This means that he plans out every tiny detail to the nth degree, and as a result, I think his films can seem a bit soulless. Del Toro concerns himself so much with the minutiae that he can lose sight of the bigger picture.

That becomes less of an issue here, though missteps do occur. In particular, the decision to involve aspects of Italy’s 1930s government feels gratuitous and out of place.

Del Toro has long shown a focus on fascism, as that becomes a theme and undercurrent of some of his films. In this case, these elements just seem forced.

During much of Pinocchio, the nature of the fascist society acts as windowdressing, but eventually these domains turn into a more active story point. In particular, Pinocchio gets viewed as the ultimate soldier because he can’t die, and this sends him into military entanglements.

Rather than simply use Pinocchio as an unwitting propaganda pawn, the film also sends him and other youngsters off to learn how to fight. This sequence acts as a substitute for the Disney film’s Pleasure Island.

But not a logical or effective substitute. In the Disney tale, Pinocchio’s time at Pleasure Island acted to reinforce his need to follow a moral code, whereas here, del Toro simply uses the situation to remind us how dehumanizing fascism is.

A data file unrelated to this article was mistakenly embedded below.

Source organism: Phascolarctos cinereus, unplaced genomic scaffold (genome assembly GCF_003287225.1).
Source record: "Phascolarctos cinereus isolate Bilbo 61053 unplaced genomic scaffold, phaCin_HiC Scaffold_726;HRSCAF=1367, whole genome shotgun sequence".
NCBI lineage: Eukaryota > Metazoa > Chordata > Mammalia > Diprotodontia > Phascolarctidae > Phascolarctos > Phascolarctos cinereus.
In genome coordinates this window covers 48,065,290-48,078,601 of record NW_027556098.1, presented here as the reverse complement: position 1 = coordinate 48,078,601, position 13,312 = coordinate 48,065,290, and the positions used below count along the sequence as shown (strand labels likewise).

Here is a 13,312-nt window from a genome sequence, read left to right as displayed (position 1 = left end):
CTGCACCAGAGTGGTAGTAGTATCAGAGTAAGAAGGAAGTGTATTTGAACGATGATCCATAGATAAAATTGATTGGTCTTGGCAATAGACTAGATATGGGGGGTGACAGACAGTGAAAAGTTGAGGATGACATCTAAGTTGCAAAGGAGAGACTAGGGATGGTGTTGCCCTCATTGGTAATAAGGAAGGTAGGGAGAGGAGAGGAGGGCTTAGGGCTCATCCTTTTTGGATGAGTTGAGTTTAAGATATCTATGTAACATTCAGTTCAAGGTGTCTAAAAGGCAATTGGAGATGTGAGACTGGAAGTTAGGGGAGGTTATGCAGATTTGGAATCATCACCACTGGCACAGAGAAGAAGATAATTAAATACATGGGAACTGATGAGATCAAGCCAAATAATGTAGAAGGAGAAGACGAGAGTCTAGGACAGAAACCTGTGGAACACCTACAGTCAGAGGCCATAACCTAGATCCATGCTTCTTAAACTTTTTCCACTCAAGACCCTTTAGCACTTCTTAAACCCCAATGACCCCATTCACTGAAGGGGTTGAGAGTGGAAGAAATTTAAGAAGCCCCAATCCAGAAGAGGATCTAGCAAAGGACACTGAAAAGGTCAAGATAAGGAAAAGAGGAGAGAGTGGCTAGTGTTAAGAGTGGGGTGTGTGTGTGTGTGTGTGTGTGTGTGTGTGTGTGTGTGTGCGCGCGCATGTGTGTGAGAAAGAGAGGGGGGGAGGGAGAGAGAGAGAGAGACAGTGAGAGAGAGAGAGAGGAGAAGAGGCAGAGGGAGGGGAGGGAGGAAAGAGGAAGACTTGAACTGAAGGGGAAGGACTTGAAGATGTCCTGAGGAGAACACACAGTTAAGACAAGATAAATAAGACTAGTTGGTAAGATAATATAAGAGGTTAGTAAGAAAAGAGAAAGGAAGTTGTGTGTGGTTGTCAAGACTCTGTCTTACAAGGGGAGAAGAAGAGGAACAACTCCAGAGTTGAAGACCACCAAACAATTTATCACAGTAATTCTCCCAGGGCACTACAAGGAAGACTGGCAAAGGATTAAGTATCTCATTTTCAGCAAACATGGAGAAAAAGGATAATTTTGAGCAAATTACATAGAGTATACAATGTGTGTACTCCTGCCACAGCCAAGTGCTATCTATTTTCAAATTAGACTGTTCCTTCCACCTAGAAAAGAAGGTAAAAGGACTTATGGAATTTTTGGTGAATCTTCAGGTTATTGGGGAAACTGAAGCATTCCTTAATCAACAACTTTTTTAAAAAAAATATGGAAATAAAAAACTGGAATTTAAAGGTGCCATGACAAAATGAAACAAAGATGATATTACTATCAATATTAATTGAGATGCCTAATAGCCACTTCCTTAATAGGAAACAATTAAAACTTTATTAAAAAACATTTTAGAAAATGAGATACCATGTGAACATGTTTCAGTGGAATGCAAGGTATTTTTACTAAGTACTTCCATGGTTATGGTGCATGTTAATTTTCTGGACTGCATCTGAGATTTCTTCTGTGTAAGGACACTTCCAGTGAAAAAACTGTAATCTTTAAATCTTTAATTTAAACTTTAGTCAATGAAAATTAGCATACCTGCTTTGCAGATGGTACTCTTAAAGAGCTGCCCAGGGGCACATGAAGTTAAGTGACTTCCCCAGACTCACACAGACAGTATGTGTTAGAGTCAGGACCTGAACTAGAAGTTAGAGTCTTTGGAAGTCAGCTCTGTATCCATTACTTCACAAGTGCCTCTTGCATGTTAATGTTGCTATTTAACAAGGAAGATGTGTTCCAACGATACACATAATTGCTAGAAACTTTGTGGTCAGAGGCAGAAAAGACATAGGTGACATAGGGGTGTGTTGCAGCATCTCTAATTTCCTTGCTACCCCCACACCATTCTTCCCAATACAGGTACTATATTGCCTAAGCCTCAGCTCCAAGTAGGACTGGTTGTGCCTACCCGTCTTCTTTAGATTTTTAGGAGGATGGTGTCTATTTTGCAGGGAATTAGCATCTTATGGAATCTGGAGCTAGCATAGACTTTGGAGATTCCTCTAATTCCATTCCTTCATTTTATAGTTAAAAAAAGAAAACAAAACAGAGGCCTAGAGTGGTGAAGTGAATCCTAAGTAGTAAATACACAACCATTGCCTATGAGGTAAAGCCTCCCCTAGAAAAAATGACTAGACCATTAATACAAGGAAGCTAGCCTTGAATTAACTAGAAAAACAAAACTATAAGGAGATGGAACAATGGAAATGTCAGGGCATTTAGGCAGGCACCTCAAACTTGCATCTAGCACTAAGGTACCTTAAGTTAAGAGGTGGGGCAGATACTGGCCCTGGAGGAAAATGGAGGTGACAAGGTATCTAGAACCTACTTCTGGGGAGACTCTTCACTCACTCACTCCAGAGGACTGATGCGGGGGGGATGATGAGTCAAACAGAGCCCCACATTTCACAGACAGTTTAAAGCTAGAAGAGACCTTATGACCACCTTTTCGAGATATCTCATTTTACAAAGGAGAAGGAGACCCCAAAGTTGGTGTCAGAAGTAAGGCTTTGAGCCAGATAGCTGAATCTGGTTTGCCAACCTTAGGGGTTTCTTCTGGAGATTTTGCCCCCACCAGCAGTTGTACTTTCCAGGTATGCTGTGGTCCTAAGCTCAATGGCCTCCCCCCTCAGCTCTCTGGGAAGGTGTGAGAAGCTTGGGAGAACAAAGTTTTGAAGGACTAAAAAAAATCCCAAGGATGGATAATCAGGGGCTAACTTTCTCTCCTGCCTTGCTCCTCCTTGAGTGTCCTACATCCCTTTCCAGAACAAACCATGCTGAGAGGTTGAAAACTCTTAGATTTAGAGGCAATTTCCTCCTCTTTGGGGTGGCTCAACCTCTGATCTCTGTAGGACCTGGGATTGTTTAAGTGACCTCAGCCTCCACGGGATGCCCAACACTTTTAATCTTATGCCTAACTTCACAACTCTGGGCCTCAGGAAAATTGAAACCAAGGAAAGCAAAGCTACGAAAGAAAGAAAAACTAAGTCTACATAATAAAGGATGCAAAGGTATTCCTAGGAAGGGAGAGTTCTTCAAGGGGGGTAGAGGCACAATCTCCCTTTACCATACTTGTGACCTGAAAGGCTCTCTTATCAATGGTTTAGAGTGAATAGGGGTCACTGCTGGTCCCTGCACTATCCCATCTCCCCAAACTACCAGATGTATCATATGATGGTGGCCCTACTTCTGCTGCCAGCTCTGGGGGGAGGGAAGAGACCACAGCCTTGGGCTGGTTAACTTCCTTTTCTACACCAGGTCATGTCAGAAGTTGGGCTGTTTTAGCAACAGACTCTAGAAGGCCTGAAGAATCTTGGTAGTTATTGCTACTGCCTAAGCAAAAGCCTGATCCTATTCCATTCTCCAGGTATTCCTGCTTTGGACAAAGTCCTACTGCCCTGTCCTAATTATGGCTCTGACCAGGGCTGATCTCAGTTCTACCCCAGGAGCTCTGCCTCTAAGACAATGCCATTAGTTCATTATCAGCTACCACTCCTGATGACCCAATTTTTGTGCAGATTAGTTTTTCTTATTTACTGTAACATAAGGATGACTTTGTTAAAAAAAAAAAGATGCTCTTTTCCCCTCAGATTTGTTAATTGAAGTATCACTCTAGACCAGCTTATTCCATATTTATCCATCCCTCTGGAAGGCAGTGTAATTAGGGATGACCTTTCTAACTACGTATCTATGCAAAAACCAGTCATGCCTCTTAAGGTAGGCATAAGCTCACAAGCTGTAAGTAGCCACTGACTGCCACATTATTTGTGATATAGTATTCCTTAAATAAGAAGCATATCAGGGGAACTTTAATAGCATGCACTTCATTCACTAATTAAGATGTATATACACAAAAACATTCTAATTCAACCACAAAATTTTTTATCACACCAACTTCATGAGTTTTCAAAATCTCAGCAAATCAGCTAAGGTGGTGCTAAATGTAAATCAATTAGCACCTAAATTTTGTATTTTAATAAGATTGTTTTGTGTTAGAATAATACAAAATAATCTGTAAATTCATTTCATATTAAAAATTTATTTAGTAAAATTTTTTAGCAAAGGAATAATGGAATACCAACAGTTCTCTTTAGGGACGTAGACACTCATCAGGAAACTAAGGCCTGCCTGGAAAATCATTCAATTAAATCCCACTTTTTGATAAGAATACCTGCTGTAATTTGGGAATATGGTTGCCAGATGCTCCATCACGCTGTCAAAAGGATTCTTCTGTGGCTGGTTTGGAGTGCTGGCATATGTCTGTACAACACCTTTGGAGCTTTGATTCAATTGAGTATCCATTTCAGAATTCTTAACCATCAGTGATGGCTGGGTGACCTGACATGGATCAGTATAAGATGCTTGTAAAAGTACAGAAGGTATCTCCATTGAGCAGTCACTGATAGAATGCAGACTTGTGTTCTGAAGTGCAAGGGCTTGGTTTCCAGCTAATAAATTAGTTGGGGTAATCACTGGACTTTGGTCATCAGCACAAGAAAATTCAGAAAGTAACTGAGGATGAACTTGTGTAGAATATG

In addition, the songs of the 2022 film won’t make anyone forget “When You Wish Upon a Star” – or any of the much more memorable tunes from the Disney flick. The music here tends to feel oddly generic, so these tracks fail to add much to the experience.

Despite these concerns, the 2022 Pinocchio still does a lot right – and though not as groundbreaking as the 1940 version, it also provides a stellar technical achievement. The artistry of the stop-motion animation consistently dazzles.

Del Toro’s eye for interesting visuals also helps Pinocchio. While without the deep layers of fantasy that appear in some of his movies, we still get an immersive universe with creative choices.

Pinocchio sticks with the basics of the source – and the Disney flick – but manages to walk its own path as well. The entire Carlo side of things comes new here, and del Toro finds other ways to make the narrative his and not just a rehash.

Expect strong voice performances, with the best probably from young Mann as the title role. Oddly, he seems unconvincing as Carlo, but he adds terrific life and spark to Pinocchio himself.

Do I think the del Toro Pinocchio turns into an animated classic? No, but it becomes an interesting version of the story and well worth a look.

The Disc Grades: Picture A/ Audio B+/ Bonus B

Guillermo del Toro’s Pinocchio appears in an aspect ratio of 1.85:1 on this 4K UHD Disc. Expect a terrific Dolby Vision presentation.

Virtually no softness impacted the image. At all times, the movie remained precise and well-defined.